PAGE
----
ARTICLE

The fine line between patronizing and promoting women in defence and security

June 28, 2017

19 August 2015 

It has been just over a year since Italian Air Force Pilot Mariangela Valentini lost her life during a training mission over the skies of Ascoli Piceno, in central Italy. Captain Valentini, and the three other officers who perished in the 19 August 2014 collision, received plenty of attention in the national media and their memories were honoured at a state funeral attended by the minister of the defence and the top brass of the Italian armed forces. 

Captain Valentini was not new to the spotlight. As a rare breed for the country – a female fighter jet pilot – she had often been paraded in local and national TV and newspapers. This never came easy to her, not least when faced by (silly) questions such as ‘do you wear makeup when you fly?’ 

Having known her since our teenage years, I knew this uneasiness was not simply a matter of being camera-shy. That constant reminder, the fact that whatever she had accomplished was always accompanied by the qualifier 'as a woman', made her uncomfortable. Mariangela was an officer, a pilot, a defence professional – being considered special because of her gender was not her objective and certainly did not flatter her. And I doubt most women in the armed forces felt any different. This was clear when in a 2012 interview she was asked to give advice to young girls dreaming of a career as a pilot: ‘It is the same as for boys: you have to study…a lot’. 

This led me to think about a broader question, a dilemma. On the one hand it is understandable that the military wishes to put forward existing female personnel to encourage additional female recruitment. This is particularly true given that in most countries this line of work, and the public perception of it, remains male-dominated. On the other hand, it would be highly advisable to stop patronising women by praising them for, as in Mariangela’s case, flying a Tornado or going on a mission to Afghanistan ‘as a female’. And this is not to pretend that there are no physical differences between men and women; that is certainly not the point.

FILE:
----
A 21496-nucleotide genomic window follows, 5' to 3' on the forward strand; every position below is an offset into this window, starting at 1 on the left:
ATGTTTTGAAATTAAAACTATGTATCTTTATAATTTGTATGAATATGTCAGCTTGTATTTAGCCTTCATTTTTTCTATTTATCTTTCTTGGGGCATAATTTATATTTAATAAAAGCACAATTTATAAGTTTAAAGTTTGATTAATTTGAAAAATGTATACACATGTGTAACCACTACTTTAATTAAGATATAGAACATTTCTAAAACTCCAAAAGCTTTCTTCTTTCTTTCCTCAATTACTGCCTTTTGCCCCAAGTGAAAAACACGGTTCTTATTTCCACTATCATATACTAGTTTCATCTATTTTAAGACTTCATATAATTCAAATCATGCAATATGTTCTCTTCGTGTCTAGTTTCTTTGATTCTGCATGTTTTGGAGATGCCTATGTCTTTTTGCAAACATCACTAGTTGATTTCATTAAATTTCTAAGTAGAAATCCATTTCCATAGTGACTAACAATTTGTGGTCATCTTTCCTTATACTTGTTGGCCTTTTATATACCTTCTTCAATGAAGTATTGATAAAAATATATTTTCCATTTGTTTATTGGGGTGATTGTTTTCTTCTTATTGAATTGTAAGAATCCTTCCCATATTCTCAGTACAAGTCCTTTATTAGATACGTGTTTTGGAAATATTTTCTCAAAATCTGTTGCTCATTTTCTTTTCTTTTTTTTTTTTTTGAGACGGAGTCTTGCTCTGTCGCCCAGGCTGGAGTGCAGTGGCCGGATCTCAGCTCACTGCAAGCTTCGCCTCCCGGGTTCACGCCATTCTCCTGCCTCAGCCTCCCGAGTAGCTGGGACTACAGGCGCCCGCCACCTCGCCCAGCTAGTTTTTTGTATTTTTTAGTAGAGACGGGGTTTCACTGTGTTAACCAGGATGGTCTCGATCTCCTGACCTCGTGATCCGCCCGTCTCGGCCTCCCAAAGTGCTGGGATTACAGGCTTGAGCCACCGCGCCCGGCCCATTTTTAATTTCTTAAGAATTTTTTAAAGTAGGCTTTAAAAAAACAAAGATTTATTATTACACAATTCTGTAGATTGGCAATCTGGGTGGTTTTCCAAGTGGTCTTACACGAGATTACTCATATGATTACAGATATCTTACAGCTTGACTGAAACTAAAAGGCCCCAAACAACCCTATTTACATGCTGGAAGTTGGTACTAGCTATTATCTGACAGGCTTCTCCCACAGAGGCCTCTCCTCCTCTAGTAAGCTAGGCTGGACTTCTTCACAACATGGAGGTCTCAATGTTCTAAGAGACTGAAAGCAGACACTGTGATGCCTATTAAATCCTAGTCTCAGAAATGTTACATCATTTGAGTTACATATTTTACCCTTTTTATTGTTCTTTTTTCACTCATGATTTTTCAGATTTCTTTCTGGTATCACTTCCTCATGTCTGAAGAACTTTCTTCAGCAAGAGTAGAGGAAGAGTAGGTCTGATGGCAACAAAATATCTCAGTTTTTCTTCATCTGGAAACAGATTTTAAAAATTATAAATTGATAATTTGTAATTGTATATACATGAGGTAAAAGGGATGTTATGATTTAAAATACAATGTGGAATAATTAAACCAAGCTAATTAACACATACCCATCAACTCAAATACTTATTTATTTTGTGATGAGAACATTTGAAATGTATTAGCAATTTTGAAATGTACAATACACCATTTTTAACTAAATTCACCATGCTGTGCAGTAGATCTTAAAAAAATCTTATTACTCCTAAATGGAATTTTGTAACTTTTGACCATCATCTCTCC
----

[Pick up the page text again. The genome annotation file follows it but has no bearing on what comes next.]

Arguably, if we wish to encourage equal treatment of women in the defence and security sectors we should stop portraying them as special. One cannot deny that established female can act as role models and mentors for aspiring new generations but more than anything professionalism, determination and hard work should drive women’s entry and progression in these fields. As the British Army is about to welcome its highest ever ranking female officer when Brigadier General Susan Ridge is promoted to major general in September, it seems to me that the sky is the limit, at least in the Western world. Yet, we are yet to fine-tune the message. In this regard, SecurityWomen is a welcome addition to the debate. 

Virginia Comolli is the Research Fellow for Security and Development at The International Institute for Strategic Studies (IISS) in London.

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